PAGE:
is not a modern creation. Most radiation comes from natural
sources - the air, rocks, earth, sun, building materials and
even the food we eat.
term radiation is very broad and includes such things as light
and radio waves. But it is most often used to mean ionizing
radiation, which is radiation that can produce charged particles
(ions) in the materials it strikes.
sources of ionizing radiation include cosmic rays from the
sun and outer space, and radioactive elements that occur naturally
in the soil, rocks and building materials, such as concrete.
Nuclear radiation is particles or rays given off by unstable
atoms. Radiation is produced inside a nuclear reactor when
the uranium atoms split or "fission". This also
produces heat which is used to generate electricity.
three basic types of ionizing radiation produced by radioactive
atoms are alpha particles, beta particles, and gamma rays.
Alpha particles and beta particles have low penetrating power.
Alpha particles can be blocked by a piece of paper. Beta particles
can be blocked by a thick piece of cardboard or by a piece
of aluminum foil. Gamma rays are electromagnetic energy, similar
to visible light and X-rays, but they have a higher penetrating
power. Heavy shielding of lead or concrete, such as a nuclear
power plant's containment structure, will stop gamma rays.
unit most commonly used to measure human exposure to radiation
is the rem. Because most normal exposures involve only a fraction
of a rem, the most commonly used unit is the millirem, one
thousandth of a rem.
amount of natural radiation to which people are exposed depends
upon where they live and the concentration of radioactive
materials in the ground. The table on this page gives you
an idea of sources of radiation that people are exposed to.
The effects of human exposure to radiation depend upon how
much is received, the length of exposure and the person's
general health and age. The risk from radiation exposure can
be reduced by shortening the time of exposure, getting farther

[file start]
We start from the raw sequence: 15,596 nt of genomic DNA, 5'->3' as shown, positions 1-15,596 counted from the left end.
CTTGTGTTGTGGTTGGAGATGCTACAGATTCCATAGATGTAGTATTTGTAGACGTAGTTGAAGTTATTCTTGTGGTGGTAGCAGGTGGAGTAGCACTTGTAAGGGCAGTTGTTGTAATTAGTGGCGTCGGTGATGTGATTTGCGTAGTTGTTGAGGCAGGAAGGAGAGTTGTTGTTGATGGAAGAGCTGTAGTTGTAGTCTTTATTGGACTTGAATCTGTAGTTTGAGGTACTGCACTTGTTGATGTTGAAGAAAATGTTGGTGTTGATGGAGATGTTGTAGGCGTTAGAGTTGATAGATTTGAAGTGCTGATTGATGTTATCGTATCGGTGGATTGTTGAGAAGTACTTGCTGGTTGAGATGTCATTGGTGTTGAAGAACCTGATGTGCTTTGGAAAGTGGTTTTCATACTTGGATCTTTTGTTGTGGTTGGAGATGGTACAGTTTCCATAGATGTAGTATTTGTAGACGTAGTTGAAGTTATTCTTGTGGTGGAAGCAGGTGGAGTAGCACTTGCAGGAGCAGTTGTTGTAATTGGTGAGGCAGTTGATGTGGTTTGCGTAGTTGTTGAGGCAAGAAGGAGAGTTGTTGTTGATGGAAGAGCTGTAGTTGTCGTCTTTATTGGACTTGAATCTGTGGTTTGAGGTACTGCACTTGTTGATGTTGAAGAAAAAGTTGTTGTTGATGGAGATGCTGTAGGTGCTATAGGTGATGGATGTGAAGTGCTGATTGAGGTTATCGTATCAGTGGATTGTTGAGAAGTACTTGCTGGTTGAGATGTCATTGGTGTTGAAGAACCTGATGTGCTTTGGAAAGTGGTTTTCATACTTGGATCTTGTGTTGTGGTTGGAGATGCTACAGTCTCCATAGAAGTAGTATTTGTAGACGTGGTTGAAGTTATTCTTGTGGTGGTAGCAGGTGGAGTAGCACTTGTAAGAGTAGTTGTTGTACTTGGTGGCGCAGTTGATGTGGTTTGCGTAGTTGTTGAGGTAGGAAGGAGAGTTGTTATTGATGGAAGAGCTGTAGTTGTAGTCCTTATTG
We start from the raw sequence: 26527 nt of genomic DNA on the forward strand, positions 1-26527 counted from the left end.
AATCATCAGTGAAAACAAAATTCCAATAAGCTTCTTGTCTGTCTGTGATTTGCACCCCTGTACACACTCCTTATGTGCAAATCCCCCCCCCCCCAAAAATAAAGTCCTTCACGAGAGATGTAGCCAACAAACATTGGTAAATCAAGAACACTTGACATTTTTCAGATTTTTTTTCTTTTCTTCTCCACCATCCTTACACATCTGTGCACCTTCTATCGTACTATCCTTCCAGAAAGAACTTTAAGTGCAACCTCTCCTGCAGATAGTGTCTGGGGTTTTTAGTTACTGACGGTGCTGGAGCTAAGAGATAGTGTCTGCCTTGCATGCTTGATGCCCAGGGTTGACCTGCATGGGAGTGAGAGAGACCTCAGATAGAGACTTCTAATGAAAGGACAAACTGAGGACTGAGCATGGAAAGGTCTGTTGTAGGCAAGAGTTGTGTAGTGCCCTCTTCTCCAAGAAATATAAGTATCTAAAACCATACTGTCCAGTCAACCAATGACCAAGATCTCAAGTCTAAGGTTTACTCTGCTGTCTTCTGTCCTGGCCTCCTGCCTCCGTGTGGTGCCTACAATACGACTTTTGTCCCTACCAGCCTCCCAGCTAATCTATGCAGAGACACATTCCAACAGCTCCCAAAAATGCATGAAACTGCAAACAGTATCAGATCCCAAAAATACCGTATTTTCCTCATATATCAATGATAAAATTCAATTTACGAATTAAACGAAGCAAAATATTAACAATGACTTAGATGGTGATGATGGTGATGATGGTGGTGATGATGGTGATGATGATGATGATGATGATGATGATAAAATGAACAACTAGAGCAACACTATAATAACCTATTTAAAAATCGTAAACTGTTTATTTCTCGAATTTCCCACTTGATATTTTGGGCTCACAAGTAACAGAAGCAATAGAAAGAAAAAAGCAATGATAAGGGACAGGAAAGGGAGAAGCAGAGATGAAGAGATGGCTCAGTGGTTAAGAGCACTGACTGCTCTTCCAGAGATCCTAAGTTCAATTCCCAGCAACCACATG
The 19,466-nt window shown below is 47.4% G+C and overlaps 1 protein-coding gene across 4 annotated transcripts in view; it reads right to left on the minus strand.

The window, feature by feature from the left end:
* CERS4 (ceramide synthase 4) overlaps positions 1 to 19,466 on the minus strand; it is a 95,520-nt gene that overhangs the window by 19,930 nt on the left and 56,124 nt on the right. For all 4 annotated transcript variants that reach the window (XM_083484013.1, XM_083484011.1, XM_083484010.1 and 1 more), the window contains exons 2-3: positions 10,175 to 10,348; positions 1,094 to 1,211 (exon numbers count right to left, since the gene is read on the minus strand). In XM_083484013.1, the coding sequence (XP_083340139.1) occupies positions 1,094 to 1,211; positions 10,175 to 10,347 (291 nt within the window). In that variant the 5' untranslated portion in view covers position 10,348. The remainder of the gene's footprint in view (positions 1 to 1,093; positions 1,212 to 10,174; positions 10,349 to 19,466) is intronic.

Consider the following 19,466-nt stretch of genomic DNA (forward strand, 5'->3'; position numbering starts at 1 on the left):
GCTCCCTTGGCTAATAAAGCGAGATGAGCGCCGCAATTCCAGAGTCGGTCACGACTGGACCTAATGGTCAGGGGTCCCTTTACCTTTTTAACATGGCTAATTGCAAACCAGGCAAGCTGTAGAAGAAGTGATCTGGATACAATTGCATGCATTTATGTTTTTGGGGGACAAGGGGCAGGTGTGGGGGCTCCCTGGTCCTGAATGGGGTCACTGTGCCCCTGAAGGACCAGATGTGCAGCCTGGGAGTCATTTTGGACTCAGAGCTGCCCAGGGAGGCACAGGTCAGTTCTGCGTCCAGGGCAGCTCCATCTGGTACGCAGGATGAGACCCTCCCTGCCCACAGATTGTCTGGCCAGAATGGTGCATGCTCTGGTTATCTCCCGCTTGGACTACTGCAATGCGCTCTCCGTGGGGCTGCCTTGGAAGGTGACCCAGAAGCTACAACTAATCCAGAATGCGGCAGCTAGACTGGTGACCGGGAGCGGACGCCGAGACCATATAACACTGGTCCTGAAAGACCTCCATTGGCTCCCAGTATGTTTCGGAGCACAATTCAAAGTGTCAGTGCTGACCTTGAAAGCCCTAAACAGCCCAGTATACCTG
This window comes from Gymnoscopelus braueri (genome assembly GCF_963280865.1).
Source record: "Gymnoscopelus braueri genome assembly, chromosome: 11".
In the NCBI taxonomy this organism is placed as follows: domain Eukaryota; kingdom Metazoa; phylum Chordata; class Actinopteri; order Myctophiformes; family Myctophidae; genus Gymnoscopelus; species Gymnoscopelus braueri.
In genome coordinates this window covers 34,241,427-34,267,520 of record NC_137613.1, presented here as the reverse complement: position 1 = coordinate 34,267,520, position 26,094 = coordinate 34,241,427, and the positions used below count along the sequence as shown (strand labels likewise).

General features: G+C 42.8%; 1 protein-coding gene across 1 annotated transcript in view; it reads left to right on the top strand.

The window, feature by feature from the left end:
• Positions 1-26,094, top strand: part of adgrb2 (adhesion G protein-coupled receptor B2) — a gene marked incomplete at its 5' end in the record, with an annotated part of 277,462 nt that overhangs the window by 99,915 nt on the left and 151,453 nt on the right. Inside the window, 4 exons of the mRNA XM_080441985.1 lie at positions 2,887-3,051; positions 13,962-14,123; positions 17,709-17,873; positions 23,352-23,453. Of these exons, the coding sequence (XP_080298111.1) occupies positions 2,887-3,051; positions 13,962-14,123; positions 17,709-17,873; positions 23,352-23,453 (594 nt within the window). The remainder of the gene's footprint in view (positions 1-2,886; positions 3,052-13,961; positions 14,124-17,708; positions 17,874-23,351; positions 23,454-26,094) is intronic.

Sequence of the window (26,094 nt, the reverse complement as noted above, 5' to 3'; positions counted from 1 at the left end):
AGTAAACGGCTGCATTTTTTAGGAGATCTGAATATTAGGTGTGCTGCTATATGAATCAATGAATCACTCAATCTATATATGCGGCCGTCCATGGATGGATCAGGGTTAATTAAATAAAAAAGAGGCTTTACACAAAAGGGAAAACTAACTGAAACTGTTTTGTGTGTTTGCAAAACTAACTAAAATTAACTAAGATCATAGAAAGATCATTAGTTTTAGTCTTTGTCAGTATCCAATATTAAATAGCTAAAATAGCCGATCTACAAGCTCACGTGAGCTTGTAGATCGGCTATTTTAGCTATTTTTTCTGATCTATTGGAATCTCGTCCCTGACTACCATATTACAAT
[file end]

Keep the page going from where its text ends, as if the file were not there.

away from the source, and shielding or blocking the source.
It is known that whole-body radiation doses of more than 10,000
millirem over a short period of time can cause a slight increase
in a person's risk of developing some types of cancer years
after exposure. The risk that radiation-induced cancer will
develop during the person's lifetime is estimated by the National
Academy of Sciences to be about 1/20 of one percent for every
1,000 millirem of short-term exposure greater than 10,000
millirem. In other words, if you were to receive a short term
exposure of 11,000 millirem (11 rem), your estimated risk
of developing some type of cancer would increase by 0.05 percent.
the federal government and the State of California have established
radiation dose limits for the public from a nuclear power
plant at 100 millirem/year. For doses expected to be greater
than 1,000 millirem, protective actions such as evacuations
or sheltering would be required.
The purpose of these actions would be to keep people away
from the radioactive materials that might be released during
a severe accident.
Canyon's design makes a large release of radioactive materials
extremely unlikely. The safety systems at the plant are designed
to control and contain the release of radioactive materials
under accident conditions. The federal and state limits on
radiation exposure established for the public, guide the emergency
planning for public protective actions. The emergency plans
for the Diablo Canyon Power Plant are designed to minimize
the exposure to the public by using the protective actions
of sheltering and evacuation.
Annual Radiation in millirem/year
Living in a House Made of:
Trip Cross-Country Air Flight
at the Diablo Canyon Boundary for One Year